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Abstract Details

Vestibular Dysfunctions Related to COVID-19 Infection: A Clinical Case Report
Infectious Disease
P9 - Poster Session 9 (5:30 PM-6:30 PM)
4-003

Introduction:

 Vertigo is an unusual presentation of COVID infection about which there have been only a few case reports focusing on peripheral vestibular dysfunctions. Accumulation of clinical experiences is needed to improve our knowledge and clinical practice. We report a recent encounter with predominant and persistent vestibular symptoms from COVID-19 infection.

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Case Presentation:

 A 31 y/o otherwise healthy male suffered rapidly onset severe non-positional vertigo, disequilibrium, and nystagmus associated with nausea and vomiting, which were followed in a few hours with high fever, diarrhea, and generalized fatigue. He and his wife were then both tested positive for SARS CoV-2 by PCR. He denied having other common COVID-19 symptoms. All his systemic symptoms resolved in 2 weeks after treatments. However, he remained having persistent severe and subjectively progressive vertigo and disequilibrium upon the first office encounter 2 months later. Symptoms were enhanced by head pitching and were reduced by maintaining head stationary in supine position with eyes closed. Examination was unremarkable except the findings of slight left-sided peripheral vestibular weakness and mild deviation with Fukuda stepping. Further vestibular studies showed normal water caloric irrigation, impaired vertical gaze holding, abnormal subjective visual vertical testing, and delayed bilateral vestibular evoked myogenic potentials. COVID-19 infection-related peripheral and central vestibular complications were suspected. The patient was referred to vestibular rehabilitation.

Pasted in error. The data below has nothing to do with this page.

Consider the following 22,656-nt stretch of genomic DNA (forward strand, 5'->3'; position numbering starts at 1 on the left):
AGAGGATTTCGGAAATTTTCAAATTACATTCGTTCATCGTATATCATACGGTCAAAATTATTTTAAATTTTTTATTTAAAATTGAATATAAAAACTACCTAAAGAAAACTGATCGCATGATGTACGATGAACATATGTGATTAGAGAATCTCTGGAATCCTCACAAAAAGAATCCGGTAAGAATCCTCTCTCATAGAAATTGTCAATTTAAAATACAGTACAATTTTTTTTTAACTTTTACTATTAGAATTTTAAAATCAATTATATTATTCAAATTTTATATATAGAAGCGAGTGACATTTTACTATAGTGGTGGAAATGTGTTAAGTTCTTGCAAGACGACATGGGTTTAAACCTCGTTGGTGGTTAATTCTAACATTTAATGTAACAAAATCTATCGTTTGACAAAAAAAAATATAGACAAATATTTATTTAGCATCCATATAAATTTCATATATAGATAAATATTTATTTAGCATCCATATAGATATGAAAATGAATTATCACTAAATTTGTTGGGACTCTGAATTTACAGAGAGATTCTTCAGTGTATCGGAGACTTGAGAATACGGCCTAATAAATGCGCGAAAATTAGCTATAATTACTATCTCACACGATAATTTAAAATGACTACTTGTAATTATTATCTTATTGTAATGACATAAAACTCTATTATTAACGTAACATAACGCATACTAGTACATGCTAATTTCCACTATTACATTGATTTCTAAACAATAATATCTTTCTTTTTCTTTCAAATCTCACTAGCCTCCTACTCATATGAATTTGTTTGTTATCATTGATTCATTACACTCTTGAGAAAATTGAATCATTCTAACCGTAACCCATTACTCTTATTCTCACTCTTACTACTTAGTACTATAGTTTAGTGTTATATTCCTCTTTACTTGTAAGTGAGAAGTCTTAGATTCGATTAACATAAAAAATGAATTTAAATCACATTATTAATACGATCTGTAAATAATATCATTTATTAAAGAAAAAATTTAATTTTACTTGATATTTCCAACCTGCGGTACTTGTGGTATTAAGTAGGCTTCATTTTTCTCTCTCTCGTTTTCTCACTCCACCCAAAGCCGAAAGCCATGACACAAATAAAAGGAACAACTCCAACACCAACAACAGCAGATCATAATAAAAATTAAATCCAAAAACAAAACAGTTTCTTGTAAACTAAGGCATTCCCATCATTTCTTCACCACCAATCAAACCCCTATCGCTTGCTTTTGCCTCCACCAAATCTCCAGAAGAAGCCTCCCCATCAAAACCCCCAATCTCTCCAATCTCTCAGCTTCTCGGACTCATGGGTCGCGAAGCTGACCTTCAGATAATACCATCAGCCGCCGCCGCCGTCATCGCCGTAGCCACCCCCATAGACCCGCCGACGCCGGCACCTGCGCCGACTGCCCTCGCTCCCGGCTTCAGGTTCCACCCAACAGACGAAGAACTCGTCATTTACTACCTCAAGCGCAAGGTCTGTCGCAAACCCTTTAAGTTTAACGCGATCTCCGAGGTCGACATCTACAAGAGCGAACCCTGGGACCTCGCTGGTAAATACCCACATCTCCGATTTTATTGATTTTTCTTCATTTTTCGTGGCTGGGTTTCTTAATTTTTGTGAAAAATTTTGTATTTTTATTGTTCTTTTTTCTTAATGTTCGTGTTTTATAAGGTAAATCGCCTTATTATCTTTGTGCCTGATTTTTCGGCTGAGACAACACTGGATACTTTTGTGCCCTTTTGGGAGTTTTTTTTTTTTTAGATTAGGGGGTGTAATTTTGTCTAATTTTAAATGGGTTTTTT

Discussion:

 COVID-19 virus is known to cause acute and long-term injuries of peripheral and central nervous systems. Although uncommon, COVID-19 infection can present with acute vestibular symptoms. Like the other reports, our case showed no profound peripheral vestibular losses after recovery from acute COVID-19 infection. However, his debilitating vestibular discomforts have persisted long after the recovery. Our observations suggest that the mechanisms for COVID-19-related vestibular dysfunctions are more complicated and may involve both peripheral and central vestibular systems.

Authors/Disclosures
Rebecca Potts
PRESENTER
Ms. Potts has nothing to disclose.
Hongyan Li, MD, PhD, FAAN (University of Toledo Coll of Med & Life Sci - Dept of Neurology) Dr. Li has nothing to disclose.